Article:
When I first started calisthenics, I basically did two pushing exercises: basic pushups and handstands against a wall. This was in my early twenties, and in jail: no weights, no machines, no benches—nothin’. It seems primitive by today’s standards, but looking back, god damn—what a wonderful way to start off! I’d do pushups to work my chest, triceps and front shoulders, then at the end of the workout I’d flip up against the wall and just try and stay locked out for as long as I could. I knew I was doing great work for my muscles as I felt the burn viciously intensify in my delts, traps and arms. Oh man, wonderful stuff!

Brett Jones

The great Brett Jones holds a perfect wall handstand—in Alcatraz!

 

I still look back on that early training and thank God I didn’t have access to a modern gym the way today’s guys do. Most wannabe strongmen nowadays sit on their asses on padded benches to press—or worse, they lie down! When you think about the artificial nature of this, you’ll realize how nuts it is. How often in the real world do you ever need to summon huge strength while you are sitting down? Or lying down? Hell, real strength is ground-based. Training while you are carrying your entire weight through the floor forces the entire body to work as a unit to become stronger. Think about it…if this principle is true when your feet are carrying your weight, how much truer is it when your hands are carrying your weight during training?

The answer: much truer. If you want to begin to really tap your strength potential, get on your hands, son.

 

In My Prime: One-Arm Work

I trained this way a few years. I eventually got to the point where I could easily hold wall handstands for over a minute, so I switched to one-arm wall handstands. Oh, fun fun fun, boys and girls! One-arm work does stuff for your body you would never imagine. Your joints have to lock harder to support you, training the hell out of those elbow tendons; plus, my hands became hugely stronger. Just supporting your weight entirely on one hand throws enormous stresses through the soft tissues, and even the bones of your mitts. It made my hands tough as hell—and not just my grip, but my wrist strength and finger extensions too. All with no grippers or external weights. In fact, I wasn’t even trying to train my hands!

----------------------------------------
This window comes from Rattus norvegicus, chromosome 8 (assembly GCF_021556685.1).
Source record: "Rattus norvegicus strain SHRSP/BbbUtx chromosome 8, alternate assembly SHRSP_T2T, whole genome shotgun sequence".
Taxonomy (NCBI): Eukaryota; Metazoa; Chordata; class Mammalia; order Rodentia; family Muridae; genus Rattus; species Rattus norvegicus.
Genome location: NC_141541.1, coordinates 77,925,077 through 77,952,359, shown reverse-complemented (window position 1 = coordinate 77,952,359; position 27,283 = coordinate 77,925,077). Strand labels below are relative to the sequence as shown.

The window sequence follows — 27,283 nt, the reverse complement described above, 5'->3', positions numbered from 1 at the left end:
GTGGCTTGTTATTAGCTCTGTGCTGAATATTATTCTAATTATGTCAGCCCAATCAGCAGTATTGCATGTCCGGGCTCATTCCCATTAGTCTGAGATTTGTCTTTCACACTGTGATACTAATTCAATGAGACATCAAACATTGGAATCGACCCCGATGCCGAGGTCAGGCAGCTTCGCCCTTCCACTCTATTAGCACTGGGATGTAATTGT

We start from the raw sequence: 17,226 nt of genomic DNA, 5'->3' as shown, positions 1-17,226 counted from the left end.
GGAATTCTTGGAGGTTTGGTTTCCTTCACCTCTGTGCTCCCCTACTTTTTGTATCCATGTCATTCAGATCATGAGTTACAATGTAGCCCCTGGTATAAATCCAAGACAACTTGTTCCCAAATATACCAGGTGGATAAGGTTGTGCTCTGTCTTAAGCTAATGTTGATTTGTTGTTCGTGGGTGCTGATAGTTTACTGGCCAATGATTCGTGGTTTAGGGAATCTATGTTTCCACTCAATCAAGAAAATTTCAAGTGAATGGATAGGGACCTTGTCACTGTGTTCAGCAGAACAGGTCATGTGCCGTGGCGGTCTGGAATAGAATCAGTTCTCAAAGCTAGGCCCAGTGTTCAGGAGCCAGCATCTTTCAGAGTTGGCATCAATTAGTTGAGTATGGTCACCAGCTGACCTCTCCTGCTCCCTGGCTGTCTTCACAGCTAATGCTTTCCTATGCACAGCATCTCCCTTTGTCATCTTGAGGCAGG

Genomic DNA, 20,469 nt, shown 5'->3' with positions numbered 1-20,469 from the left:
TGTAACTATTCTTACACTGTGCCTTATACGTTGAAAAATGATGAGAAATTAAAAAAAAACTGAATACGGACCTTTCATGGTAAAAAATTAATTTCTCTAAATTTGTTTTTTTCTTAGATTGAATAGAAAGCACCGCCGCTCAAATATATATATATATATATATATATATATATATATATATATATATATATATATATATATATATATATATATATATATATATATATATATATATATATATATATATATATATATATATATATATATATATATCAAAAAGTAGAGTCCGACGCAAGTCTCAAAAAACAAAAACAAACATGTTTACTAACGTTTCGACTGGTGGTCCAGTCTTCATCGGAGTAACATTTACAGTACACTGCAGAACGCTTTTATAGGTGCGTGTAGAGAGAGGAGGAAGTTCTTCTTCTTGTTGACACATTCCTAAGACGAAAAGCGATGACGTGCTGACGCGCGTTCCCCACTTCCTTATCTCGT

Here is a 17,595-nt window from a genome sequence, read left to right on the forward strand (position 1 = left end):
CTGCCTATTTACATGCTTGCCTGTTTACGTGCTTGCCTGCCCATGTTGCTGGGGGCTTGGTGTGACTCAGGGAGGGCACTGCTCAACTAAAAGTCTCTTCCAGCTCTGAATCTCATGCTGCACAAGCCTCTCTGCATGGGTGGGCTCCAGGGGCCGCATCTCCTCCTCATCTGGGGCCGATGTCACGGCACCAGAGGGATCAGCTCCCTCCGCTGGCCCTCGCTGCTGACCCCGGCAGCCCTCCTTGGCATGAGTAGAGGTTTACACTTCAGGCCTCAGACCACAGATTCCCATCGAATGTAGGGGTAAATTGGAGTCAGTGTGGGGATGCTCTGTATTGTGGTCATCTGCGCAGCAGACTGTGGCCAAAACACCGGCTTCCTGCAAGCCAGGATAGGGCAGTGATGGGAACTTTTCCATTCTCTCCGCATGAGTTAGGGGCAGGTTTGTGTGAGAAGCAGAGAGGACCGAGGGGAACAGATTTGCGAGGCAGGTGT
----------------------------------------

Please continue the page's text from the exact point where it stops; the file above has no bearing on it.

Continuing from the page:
Over time, I moved away from the wall and embraced old-school hand-balancing. Again, I used very few exercises. I worked with elbow levers, one arm elbow-levers, free handstands, and one-arm free handstands. I didn’t build much more muscle this way; but boy, did I get stronger! Plus, I was learning to use the muscle I had built already. Over time I fused these core techniques into one “super-technique”—the pushup into a one-arm handstand from a one-arm elbow lever. In reality, there’s not a huge amount of “pushing” in this move. Do it right, and you kick up with your legs, building a head of momentum that carries you up. But it is an amazing movement, and I still feel privileged that I ever learned it at all.

 

Max Shank lever

The mighty Max Shank busts out a two-arm elbow lever.

I think it was during this period that I began to understand the true benefits of handstand training. It’s functional—it really teaches you how to use your body as it was meant to be used. I’ve heard a lot of writers diss on bodyweight, especially the idea that it’s a natural way to train. What the hell is natural about a handstand? They say. Well, I disagree with this attitude. Learning to hold the body up on the hands is natural—in fact, it’s practically hardwired. We just choose to ignore it. We are one of very few species that has chosen to walk exclusively on our hind legs—all other species (and our ancestors) naturally also used the forelimbs—the hands. When we are babies we begin to explore the world by crawling, by walking with our feet and hands.  We get up from the floor by pushing through our hands. When we run at high velocity and tumble over, we inevitably spin into a handstand, if only for a split-second. Handstand training is just a scientific extension of these very natural (but mislaid) movement patterns.

 

HSPUs Convict Conditioning-Style!

When I started coaching guys a few years later, none of them were interested in the arcane arts of hand-balancing. Elbow levers? Shit, why?! They just wanted to get as diesel as they could, as quick and easy as they could. Swole shoulders, boy! So I trained them with handstand pushup progressions up against a wall. Rest assured, I strenuously experimented and “pressure tested” these techniques in my own little “lab”: and just about doubled the size of my deltoids by doing so.

Man, if you’ve never worked your handstands like this, it’s a brutal and super-efficient way to build huge levels of muscle and tendon-strength. You begin with inverse positions to train your body to being happy upside-down, set against the wall. When this gets easy, the handstand pushups begin. Since you’ve pretty much taken the balance element away, all the resources of your body and brain can be devoted to pushing.